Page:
I am going to be getting home tonight and I will send you the rest of the elektor articles. They are to big to post.

As a group of information they give you what you need to figure out. And most of the circuitry to get it done. There is no reason why you cannot reverse engineer the Sanken mic from the drawings and the specified length. The tube is fairly easy to figure out and the mic capsules that you have on hand are worth a try. The only question that I have is whether or not a directional capsule will work better in this application. My gut tells me that it would but I will read the articles that I post tonight so that I have a bit of a refresher.

Mark

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Old 28th December 2008, 07:31 PM   #37
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Much obliged, Mark, for all the Elector stuff. I've been preoccupied with another project lately so haven't yet been able to experiment with the capsule array for the shotgun microphone but am dying of curiosity and chomping at the bit to get to it. Like you, I suspect that the uni-directional capsules will work best, but you never know.

And for those who give a hoot, I'll post what I learn as I go.

Thanks again,
Scott
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Old 27th November 2011, 06:32 PM   #38
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The theory behind the popular electronics mic is not so different to that of the tubular shotgun mic.
The tube with slots down the side is called an interference tube. Sound waves entering at the end of the tube will travel to the end and all be in phase when they reach the mic capsule therefore will be additive. sound waves entering the tube along the side, i.e. through the slots will enter at different points along the length of the tube and be reflected towards the capsule, sound from different slots will have travelled different distances and will not therefore be in phase at the capsule and will be subtractive to varying degrees.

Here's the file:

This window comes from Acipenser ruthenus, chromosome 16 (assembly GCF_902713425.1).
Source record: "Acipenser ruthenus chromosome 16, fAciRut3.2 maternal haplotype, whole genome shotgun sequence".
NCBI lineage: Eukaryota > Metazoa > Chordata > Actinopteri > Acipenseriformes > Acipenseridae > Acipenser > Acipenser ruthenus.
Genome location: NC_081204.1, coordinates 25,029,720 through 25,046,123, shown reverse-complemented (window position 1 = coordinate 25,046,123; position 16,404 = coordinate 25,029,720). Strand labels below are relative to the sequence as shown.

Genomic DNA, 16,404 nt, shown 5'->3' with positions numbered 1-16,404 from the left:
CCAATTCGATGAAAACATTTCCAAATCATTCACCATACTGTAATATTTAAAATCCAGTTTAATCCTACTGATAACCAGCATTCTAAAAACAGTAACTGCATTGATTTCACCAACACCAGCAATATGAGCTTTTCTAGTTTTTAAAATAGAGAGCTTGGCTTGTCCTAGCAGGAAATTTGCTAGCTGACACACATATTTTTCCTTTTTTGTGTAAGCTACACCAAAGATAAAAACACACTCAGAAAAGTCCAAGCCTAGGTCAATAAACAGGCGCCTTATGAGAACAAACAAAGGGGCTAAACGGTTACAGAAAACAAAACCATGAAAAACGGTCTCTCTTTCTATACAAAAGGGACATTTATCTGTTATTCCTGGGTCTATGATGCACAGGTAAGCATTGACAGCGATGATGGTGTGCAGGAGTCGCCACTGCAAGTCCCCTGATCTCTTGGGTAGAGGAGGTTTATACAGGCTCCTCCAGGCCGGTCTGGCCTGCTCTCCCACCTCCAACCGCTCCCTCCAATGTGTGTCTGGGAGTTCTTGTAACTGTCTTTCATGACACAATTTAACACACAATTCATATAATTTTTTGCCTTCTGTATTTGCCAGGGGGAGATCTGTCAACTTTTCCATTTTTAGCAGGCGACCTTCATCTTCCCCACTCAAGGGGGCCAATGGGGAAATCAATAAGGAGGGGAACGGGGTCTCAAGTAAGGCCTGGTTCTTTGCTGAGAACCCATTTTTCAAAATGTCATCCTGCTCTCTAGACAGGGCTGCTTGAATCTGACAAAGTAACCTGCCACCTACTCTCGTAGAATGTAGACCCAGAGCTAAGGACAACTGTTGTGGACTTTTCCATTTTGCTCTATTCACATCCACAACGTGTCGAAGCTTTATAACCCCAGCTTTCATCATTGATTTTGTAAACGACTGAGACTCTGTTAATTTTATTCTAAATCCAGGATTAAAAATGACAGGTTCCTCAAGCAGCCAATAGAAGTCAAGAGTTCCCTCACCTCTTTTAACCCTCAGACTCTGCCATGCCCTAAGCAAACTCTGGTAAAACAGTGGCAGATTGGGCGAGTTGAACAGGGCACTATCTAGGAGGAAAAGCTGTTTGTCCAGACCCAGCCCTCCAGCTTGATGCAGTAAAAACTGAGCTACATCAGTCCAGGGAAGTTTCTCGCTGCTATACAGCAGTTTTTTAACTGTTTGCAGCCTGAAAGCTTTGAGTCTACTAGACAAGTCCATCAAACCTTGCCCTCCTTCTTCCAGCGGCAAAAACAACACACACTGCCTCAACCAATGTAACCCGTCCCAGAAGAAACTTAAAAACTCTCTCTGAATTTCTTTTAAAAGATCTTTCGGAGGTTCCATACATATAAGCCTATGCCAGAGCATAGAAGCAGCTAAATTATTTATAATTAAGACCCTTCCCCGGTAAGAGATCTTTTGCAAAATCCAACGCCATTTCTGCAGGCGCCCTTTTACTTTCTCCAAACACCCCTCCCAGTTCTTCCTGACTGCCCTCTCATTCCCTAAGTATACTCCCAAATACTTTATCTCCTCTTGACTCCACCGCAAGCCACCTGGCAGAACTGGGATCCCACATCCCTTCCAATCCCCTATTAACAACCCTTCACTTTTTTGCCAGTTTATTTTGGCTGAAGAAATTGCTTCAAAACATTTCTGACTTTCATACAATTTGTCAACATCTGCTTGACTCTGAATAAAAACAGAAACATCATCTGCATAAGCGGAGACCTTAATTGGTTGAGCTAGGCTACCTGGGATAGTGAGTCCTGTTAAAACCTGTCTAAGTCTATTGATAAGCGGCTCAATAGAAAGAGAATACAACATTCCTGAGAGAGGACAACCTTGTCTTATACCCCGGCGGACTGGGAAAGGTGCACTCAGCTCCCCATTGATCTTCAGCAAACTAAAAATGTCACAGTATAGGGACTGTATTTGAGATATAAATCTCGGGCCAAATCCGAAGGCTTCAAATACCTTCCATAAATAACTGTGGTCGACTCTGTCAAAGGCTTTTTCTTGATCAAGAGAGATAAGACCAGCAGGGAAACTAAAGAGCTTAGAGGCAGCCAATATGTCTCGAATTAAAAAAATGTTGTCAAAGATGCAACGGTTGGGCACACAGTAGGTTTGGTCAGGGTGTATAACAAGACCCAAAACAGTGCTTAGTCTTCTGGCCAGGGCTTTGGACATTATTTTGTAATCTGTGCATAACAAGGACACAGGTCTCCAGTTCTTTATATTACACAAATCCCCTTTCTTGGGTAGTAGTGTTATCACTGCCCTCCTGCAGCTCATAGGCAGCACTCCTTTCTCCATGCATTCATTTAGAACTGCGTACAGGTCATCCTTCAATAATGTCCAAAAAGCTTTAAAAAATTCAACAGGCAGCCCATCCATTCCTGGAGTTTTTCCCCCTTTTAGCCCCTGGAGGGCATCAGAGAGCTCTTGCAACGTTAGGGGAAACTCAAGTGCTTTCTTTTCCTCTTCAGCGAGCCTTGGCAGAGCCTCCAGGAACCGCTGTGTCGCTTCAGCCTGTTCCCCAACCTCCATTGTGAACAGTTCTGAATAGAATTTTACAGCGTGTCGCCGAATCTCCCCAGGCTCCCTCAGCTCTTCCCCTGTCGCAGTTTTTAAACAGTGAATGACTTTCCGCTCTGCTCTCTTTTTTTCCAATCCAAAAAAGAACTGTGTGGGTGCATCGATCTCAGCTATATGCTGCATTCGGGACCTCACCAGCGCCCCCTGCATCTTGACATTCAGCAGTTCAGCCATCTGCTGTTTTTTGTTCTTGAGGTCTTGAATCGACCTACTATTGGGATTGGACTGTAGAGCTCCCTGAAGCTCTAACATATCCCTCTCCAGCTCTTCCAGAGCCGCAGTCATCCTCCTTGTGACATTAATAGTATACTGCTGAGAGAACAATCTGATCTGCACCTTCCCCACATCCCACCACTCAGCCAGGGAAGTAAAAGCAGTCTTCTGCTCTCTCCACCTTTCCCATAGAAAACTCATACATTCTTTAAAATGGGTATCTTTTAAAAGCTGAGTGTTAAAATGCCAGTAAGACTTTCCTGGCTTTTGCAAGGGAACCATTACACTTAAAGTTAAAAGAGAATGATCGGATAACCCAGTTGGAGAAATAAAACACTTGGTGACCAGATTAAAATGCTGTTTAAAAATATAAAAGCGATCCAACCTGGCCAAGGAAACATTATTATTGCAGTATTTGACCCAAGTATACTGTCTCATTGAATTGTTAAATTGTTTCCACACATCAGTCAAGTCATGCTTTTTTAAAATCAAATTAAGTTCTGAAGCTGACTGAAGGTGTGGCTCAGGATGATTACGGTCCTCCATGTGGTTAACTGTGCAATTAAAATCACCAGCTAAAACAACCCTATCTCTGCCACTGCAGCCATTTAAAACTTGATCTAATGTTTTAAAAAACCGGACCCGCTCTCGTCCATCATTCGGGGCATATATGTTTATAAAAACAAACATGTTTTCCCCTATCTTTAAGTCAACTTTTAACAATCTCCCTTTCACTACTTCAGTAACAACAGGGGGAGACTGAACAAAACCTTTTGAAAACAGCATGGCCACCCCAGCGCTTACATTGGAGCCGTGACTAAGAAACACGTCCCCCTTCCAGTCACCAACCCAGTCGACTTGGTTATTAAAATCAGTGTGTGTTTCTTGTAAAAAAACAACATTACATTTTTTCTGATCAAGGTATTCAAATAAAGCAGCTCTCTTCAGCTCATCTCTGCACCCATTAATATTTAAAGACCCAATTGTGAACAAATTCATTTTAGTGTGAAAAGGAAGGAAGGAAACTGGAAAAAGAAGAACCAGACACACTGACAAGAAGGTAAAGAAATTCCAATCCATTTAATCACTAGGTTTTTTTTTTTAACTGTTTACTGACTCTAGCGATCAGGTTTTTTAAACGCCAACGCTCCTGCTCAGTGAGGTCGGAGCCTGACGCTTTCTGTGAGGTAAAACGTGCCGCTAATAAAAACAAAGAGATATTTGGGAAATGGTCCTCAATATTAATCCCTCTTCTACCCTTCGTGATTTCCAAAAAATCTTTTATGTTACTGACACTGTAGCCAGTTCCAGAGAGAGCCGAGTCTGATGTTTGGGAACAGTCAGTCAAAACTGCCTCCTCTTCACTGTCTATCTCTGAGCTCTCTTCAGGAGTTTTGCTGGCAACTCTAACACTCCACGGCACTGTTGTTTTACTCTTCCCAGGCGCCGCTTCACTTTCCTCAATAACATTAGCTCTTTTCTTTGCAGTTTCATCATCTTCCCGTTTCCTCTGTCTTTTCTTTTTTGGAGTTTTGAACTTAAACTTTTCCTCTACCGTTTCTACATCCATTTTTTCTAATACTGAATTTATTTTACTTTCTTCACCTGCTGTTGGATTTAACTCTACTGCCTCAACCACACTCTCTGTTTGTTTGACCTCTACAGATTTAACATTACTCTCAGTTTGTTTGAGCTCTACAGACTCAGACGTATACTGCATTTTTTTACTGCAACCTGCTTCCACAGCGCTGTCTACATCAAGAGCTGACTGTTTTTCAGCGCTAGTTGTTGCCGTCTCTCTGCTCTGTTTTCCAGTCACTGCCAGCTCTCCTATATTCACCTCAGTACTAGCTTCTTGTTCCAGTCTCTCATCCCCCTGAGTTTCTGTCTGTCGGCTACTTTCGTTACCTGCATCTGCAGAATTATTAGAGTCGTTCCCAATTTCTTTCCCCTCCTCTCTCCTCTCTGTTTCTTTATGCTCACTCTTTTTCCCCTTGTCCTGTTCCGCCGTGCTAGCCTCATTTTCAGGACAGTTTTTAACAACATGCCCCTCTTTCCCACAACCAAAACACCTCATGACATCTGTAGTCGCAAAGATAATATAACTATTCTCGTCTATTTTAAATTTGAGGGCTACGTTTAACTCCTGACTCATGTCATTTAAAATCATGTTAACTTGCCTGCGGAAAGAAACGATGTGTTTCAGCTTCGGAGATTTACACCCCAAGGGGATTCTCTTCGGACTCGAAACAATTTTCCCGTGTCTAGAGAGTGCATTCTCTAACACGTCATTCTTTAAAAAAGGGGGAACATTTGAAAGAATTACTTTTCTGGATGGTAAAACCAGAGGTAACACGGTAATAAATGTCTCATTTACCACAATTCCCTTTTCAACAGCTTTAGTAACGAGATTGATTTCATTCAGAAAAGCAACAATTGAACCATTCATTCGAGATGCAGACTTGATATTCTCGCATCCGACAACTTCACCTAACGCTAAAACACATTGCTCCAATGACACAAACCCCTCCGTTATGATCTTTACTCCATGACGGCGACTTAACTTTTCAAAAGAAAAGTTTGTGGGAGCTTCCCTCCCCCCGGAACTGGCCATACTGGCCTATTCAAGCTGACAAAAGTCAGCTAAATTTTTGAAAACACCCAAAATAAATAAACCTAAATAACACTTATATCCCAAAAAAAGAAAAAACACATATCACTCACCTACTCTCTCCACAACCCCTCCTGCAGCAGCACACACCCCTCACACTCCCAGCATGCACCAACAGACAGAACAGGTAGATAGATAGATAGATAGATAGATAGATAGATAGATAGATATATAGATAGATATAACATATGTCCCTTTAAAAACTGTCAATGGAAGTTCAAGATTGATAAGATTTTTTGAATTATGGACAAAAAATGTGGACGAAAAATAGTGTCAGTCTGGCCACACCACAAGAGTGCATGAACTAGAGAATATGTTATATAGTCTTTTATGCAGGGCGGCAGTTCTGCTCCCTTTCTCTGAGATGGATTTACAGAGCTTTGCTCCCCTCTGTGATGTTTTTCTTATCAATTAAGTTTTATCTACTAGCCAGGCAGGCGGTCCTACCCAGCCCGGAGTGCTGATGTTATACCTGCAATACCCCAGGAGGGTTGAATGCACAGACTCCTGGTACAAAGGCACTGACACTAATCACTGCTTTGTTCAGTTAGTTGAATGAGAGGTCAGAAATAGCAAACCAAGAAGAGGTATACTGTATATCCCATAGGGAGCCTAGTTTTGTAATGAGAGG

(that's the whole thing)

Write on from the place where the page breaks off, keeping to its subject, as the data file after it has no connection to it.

So to summarise, sound which is subtractive will be at a lower overall level than in phase additive sound, meaning that the higher levels are produced from the front of the tube and those at the sides will be attenuated.

Hope this helps.

Jilly.
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Old 27th November 2011, 08:56 PM   #39
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A similar idea is used in microwave waveguide directional couplers. In fact, I bet the maths isn't that different - circular stuff always seems to end up with Bessel functions.

I wonder if an acoustic version of a Yagi is possible?
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Old 27th November 2011, 09:36 PM   #40
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I think it could be done but would not be s practical, The elements would be enormous, a 1/4 wave element at 1 kHz, 75 Km. Try that on the end of a fishpole.